For starters, the point at which Obama wants to eliminate the ability of you and your employer to deduct contributions to your retirement account isn’t actually the $3.4 million in his budget proposal — that’s just an estimate. The real number is how much a couple age 62 would have to pay for an annuity that yields $205,000 a year. That $3.4 million — which applies to the combined values of your pension and retirement accounts — is subject to a sharp downward change in the future because annuity issuers charge significantly less for an annuity when interest rates are higher than they do today, with rates at rock-bottom levels.
I’ll grant you that $205,000 a year — the current IRS maximum for what a pension fund can pay a recipient — is serious money in many places. But it doesn’t buy you a rich retirement lifestyle in, say, New York’s Manhattan, where $205,000 is equivalent to $88,000 in Manhattan, Kans. The Manhattan-Manhattan distinction, from Money magazine’s cost-of-living calculator, is an example of the difference between being rich statistically and being rich in reality.
Second, I can’t get past Obama’s wanting to limit savers’ tax-favored accounts to only about half the value of what he stands to get from his post-presidential package. Based on numbers from Vanguard Annuity Access, I value his package at more than $6.6 million. (My calculations are at fortune.com/sloan.)
That’s right, $6.6 million. And that doesn’t include the IRA into which Obama has been socking away the $50,000-a-year maximum contribution, using money from his book royalties. Or the $18,000 (plus cost of living) a year he will get at age 62 for his service in the Illinois Senate, or any other benefits he or his wife may realize from past or future jobs.
Because Obama will be only 56 when he leaves office, his annual pension — which by law equals the salary of a Cabinet secretary, now $200,000 — would be worth $3.86 million at today’s annuity rates. The inflation adjustment — when Cabinet salaries rise, a president’s pension rises — is worth at least $770,000 more. His personnel allowance — $150,000 a year for 21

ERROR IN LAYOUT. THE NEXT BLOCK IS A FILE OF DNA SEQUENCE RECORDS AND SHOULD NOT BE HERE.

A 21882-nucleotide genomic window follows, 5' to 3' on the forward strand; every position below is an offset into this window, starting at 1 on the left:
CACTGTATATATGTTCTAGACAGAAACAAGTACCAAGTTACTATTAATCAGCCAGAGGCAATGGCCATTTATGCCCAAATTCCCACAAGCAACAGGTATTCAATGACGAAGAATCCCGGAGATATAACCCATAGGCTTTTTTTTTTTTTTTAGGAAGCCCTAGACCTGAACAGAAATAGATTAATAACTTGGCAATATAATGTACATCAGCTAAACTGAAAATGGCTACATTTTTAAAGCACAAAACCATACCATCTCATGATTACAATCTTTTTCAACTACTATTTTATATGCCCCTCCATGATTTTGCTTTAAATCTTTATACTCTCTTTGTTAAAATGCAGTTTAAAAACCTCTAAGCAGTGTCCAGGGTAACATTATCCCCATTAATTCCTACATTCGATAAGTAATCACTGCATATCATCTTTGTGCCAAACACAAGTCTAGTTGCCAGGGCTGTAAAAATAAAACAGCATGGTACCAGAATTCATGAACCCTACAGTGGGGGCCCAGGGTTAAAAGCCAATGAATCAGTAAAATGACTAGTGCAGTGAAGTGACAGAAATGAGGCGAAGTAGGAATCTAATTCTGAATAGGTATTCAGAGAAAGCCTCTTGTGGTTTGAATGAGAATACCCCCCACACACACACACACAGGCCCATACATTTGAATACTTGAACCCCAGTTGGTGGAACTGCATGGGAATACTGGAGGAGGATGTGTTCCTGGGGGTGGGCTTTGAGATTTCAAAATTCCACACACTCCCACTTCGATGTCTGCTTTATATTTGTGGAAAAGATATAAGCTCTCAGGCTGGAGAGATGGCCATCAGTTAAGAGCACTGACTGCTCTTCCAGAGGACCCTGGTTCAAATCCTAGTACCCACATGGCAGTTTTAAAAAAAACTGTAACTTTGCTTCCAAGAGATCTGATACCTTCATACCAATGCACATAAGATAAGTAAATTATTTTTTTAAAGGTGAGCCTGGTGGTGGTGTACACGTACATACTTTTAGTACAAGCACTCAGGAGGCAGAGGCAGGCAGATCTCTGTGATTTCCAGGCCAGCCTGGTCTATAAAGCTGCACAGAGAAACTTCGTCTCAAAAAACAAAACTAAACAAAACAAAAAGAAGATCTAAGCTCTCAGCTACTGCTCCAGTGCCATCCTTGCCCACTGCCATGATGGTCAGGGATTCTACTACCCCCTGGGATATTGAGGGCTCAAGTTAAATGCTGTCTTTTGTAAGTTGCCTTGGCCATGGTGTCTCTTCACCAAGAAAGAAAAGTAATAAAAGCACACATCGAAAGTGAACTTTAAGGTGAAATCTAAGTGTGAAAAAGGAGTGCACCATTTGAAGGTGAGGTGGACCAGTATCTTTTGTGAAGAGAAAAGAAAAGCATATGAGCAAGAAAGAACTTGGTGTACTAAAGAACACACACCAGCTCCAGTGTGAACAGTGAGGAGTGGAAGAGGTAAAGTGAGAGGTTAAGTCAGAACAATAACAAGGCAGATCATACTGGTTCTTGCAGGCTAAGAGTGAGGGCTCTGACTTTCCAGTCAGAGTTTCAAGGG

2 years, then $96,000 for life — is worth $1.98 million. Total: $6.6 million.
I’m not begrudging Obama his benefits, which are exactly the same as what other ex-presidents get. I’m trying to put his retirement-account proposal in perspective. If Obama feels so strongly about denying tax deductions to people like himself with “excess” benefits and to their employers, he can write checks to the IRS and Illinois for what he has saved by deducting his IRA contributions. But I won’t hold my breath waiting for that to happen.
Yes, there are retirement-account abuses. It’s unconscionable that people like Mitt Romney — remember him? — end up with eight-digit retirement accounts by stuffing them with assets (such as stakes in leveraged buyouts) that have low starting values but massive upsides and are available only to the elite. Then, they reinvest the proceeds in similar, non-publicly available assets. But that abuse is easily solved. To set up a whole new bureaucracy to monitor the value of everyone’s pension and 401(k) strikes me as a vast overreaction.
Although the proposal to limit retirement accounts is unlikely to become law, I don’t like the principle of it. We should be encouraging people to save more for retirement, as parts of Obama’s budget propose, rather than penalizing “the rich” (as Obama defines them).
The White House declined to comment. But to me, this is all really simple: Limiting tax-favored retirement assets of people who have saved all their lives to about half of what taxpayers will give Obama for eight years in office is just wrong. End of story.
Reporter associate Doris Burke contributed to this column.